When it comes to the occult subject of derivatives, I happen to be something of an authority, having been the founding president of the Chicago Board Options Exchange in the early 1970s. The CBOE remains the world's largest exchange-traded market for derivatives, which get their names from the fact that their value is derived from that of an underlying instrument—a stock in the case of stock options.

But in recent years, the exchange-traded options markets have been dwarfed in size by over-the-counter activity in derivatives on everything from interest rates, currencies and commodities to—especially of late—defaults on bonds and other debt instruments. Bloomberg places the overall size of the OTC derivatives market at $600 trillion, but that's a vast overstatement because it measures gross positions, many of which actually offset one another.

A key to the success of the CBOE was standardization of option terms and their clearance through a clearing house where offsetting trades of all parties could be netted against each other and margin (i.e. collateral) maintained on every firm's net position.

OTC derivatives, on the other hand, have been largely customized, meaning that every trade stays on the books of both parties with resultant huge accumulations. A primary thrust of the Dodd bill, guided by Treasury Secretary Tim Geithner, is to bring transparency and central clearing to derivatives on exchanges regulated by either the Securities and Exchange Commission or the Commodity Futures Trading Commission. But if well capitalized U.S. banks are precluded from participating, it will knock the financial props out from under any such entity or at the very least put the U.S. at another huge competitive disadvantage in a sphere that Geithner recognizes serves many useful purposes. So it came as a bolt out of the blue when Sen. Blanche Lincoln of Arkansas managed to get a provision inserted in the Dodd bill that would prevent banks from dealing in derivatives.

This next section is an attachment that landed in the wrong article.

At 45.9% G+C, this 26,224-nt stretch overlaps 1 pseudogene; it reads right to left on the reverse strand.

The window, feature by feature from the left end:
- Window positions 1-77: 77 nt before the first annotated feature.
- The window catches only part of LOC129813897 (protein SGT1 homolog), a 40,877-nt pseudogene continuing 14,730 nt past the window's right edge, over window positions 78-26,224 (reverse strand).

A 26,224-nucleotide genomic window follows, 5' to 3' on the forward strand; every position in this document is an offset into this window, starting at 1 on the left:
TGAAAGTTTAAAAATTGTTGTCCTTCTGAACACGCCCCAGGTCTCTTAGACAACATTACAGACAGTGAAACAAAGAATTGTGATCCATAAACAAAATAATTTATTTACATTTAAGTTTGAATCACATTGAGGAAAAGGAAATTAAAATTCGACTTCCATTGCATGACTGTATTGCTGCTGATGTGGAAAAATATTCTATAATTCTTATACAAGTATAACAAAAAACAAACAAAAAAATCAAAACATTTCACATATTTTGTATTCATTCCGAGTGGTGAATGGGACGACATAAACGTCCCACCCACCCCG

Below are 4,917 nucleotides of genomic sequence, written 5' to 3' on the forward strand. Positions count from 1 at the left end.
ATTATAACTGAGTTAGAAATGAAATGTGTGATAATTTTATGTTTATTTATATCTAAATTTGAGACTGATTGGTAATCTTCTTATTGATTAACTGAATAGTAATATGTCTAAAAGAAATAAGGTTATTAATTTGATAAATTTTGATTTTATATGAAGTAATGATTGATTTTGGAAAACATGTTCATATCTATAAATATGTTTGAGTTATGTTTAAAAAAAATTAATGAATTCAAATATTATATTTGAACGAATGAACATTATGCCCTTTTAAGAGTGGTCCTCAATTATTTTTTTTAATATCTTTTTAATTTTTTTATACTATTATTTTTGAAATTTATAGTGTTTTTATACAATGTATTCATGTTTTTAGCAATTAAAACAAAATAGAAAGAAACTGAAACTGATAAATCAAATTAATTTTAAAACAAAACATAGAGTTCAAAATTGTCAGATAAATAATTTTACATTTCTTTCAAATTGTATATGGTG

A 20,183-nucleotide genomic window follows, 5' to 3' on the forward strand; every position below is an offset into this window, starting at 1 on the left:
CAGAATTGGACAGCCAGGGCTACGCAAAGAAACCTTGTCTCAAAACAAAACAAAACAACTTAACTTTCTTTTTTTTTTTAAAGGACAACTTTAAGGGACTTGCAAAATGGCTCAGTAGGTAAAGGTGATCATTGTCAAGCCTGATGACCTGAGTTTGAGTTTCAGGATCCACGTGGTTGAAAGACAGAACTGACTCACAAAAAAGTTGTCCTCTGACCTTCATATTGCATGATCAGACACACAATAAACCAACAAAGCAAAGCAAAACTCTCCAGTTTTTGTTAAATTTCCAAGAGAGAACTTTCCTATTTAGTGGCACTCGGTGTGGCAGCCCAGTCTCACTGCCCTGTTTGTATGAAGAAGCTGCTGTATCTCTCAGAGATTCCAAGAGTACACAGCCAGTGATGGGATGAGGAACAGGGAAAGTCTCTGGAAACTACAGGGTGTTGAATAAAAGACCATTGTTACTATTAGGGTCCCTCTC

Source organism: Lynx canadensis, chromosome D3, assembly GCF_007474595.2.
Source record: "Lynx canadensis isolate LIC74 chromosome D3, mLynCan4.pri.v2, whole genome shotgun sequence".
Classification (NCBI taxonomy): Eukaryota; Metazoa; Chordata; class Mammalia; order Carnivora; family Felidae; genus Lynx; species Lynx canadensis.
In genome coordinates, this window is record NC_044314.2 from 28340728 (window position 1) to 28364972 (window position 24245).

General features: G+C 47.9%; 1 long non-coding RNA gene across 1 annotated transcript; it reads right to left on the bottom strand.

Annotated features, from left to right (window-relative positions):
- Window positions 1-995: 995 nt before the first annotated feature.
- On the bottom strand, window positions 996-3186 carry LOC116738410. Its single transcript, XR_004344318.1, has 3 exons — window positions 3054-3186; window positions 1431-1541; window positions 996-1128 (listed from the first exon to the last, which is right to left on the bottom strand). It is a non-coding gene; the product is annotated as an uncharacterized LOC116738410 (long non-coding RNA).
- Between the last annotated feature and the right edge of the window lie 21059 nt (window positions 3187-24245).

If Wall Street had been the perpetrator of the 2008 crisis and all that ensued from it, then perhaps the vilification that the Senate Democrats are heaping on it would be more justified. But such is not the case. The prime cause of the crisis was the subprime mortgage lending binge that begat the housing bubble that burst with calamitous effects. Of the 10 largest subprime lenders, seven were based in California and only one (Citigroup) on Wall Street.

It's true that Wall Street aided and abetted them by bundling their toxic loans into what became known as collateralized debt obligations and selling them to institutional investors around the globe. As the market for these CDOs began to crash, the dealers couldn't move enough of them off their books to escape huge liabilities. It was these liabilities that tanked Lehman Brothers and threatened all the others.

What's most needed now, as the astute Geithner and Federal Reserve Chairman Ben Bernanke have stressed, is higher capital requirements and—the flip side of that—lower ceilings on the leverage that financial institutions can incur. These safeguards, along with collateralization of their obligations, will prevent a recurrence of the 2008 breakdown without unduly shackling or flogging Wall Street.